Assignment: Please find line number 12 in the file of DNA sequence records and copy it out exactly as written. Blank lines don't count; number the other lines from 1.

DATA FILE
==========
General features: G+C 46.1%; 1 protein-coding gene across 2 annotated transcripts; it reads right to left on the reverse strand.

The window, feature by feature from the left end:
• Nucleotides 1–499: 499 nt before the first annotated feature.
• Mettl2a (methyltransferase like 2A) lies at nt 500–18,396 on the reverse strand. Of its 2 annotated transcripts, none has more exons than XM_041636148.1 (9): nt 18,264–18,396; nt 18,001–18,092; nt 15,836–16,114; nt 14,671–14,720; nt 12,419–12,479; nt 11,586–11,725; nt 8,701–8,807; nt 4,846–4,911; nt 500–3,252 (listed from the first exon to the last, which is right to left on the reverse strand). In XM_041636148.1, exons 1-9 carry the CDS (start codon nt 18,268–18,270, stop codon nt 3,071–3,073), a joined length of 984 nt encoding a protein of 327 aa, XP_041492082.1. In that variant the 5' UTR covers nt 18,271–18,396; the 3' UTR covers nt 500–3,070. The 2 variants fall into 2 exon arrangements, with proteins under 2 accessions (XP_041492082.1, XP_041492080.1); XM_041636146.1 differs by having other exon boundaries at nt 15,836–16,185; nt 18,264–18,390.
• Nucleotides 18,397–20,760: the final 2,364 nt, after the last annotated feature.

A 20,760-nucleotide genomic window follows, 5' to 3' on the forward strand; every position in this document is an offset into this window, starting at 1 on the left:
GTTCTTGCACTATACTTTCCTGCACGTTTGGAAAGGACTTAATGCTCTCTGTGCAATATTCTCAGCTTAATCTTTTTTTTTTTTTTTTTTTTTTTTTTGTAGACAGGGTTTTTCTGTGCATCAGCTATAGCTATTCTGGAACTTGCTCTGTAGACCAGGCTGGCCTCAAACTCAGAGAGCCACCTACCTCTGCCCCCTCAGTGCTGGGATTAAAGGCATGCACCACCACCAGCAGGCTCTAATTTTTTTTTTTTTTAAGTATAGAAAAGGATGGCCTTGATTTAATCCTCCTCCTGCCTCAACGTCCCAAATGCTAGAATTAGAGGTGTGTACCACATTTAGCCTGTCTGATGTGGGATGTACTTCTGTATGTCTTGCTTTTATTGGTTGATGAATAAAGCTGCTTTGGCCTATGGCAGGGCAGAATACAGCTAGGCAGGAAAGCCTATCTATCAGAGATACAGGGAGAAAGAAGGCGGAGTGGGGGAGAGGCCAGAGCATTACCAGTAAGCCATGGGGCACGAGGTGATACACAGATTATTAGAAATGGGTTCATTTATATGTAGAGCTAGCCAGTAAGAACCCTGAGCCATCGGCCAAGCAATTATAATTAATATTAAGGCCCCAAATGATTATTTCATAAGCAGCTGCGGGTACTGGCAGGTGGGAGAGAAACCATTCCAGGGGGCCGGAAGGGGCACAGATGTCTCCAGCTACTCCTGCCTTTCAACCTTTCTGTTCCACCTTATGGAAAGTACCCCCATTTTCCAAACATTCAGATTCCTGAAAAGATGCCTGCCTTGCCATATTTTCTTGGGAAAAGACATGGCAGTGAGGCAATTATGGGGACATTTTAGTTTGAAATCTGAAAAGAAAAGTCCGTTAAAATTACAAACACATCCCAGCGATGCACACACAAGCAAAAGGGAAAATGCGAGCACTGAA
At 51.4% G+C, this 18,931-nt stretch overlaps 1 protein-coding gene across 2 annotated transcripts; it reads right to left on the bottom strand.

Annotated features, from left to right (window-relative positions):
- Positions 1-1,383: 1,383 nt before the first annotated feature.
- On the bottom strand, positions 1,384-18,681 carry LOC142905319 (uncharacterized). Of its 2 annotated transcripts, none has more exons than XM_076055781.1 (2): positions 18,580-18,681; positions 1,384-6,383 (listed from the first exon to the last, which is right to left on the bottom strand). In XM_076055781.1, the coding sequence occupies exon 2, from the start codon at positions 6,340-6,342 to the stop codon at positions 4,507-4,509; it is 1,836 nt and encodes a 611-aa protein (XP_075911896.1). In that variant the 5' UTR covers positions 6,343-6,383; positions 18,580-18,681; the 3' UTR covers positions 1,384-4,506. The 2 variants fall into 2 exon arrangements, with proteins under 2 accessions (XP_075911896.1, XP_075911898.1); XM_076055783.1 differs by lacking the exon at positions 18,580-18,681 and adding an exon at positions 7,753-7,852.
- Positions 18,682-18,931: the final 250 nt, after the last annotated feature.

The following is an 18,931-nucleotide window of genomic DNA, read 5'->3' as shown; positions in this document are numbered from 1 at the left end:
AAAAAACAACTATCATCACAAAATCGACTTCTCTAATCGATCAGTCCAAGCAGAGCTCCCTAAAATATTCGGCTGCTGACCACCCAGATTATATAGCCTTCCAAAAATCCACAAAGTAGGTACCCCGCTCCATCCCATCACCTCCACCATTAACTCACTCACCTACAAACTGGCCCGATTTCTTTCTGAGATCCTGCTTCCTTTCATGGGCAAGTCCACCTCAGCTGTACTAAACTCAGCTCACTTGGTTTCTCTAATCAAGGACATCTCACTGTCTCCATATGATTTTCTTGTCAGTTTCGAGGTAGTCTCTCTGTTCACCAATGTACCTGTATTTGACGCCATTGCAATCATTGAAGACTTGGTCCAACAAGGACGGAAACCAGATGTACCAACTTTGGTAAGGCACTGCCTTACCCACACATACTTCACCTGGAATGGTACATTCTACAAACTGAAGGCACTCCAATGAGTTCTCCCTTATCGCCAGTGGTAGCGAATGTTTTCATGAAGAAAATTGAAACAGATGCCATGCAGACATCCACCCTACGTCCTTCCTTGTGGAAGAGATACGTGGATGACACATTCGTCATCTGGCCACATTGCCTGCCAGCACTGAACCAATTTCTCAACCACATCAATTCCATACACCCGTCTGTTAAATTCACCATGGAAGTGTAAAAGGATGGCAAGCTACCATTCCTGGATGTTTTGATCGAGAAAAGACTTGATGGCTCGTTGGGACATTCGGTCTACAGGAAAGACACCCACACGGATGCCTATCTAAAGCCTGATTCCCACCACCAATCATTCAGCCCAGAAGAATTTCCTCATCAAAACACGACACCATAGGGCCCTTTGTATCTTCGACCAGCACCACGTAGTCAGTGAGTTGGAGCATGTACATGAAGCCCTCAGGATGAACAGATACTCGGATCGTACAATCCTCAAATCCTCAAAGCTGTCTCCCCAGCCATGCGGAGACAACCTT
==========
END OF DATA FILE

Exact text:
- Positions 18,682-18,931: the final 250 nt, after the last annotated feature.